Originally intended to be a modest ancillary tool in diagnosing structural abnormalities of the heart and the pericardium, the noninvasive technique of echocardiography has greatly expanded its diagnostic orbit. It now competes successfully with invasive angiographic techniques for diagnosing and evaluating valvular and myocardial disorders, as well as those of ventricular function—the latter reflected in the measurements of left ventricular diameters and derived hemodynamic indices. Currently, two-dimensional cross-sectional echocardiography is proving even more informative than M-mode techniques in estimating left ventricular ejection fraction—a reliable index of left ventricular performance.
Can measuring left ventricular diameters be similarly helpful in studying the action of cardiovascular drugs? Gibson1 in 1973 and Burggraf and Parker2 in 1974 suggested this possibility, which has since been explored by a number of investigators with results that varied from endorsement to rejection.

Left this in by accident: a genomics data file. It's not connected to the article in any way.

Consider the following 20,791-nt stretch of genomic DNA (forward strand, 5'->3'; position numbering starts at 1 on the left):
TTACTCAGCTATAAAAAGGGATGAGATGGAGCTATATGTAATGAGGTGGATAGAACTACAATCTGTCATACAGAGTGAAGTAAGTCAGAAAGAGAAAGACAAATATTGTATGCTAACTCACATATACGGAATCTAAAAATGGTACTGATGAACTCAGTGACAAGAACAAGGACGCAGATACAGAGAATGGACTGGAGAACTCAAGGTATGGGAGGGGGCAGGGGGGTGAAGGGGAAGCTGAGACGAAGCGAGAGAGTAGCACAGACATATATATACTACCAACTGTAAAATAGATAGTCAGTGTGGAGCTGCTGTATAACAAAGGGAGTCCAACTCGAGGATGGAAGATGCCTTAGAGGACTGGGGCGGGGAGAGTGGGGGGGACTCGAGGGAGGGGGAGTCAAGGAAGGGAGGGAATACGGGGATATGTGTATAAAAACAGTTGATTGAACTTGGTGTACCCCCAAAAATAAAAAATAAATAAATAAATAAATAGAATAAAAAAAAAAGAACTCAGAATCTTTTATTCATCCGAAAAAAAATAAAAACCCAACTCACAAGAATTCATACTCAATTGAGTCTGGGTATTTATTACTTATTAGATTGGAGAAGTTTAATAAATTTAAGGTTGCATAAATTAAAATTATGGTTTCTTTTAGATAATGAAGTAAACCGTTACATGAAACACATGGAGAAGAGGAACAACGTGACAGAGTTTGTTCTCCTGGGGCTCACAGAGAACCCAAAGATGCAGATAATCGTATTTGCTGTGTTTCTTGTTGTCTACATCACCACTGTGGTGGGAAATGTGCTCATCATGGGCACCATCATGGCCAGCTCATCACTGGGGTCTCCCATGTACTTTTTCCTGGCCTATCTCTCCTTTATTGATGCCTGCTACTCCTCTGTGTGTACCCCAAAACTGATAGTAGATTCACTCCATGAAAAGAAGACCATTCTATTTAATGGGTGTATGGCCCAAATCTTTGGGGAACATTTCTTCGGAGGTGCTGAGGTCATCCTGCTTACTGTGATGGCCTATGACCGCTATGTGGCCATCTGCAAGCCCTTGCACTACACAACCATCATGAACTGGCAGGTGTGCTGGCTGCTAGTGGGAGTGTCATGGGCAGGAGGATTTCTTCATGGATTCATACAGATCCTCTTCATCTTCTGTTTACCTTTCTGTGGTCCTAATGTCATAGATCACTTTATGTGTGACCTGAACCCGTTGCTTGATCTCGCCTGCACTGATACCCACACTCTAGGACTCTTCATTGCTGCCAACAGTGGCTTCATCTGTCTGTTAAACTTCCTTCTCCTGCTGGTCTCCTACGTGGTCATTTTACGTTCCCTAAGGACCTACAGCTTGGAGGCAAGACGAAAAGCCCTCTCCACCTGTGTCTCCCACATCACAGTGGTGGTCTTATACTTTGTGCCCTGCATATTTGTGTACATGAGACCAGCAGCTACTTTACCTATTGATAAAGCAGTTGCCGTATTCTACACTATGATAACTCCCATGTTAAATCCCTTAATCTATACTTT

Clearly, no satisfactory answer could be given to the value of echocardiography in the
Vaisrub S. Echocardiography in Cardiovascular Drug Assessment. JAMA. 1979;242(25):2784. doi:10.1001/jama.1979.03300250040028
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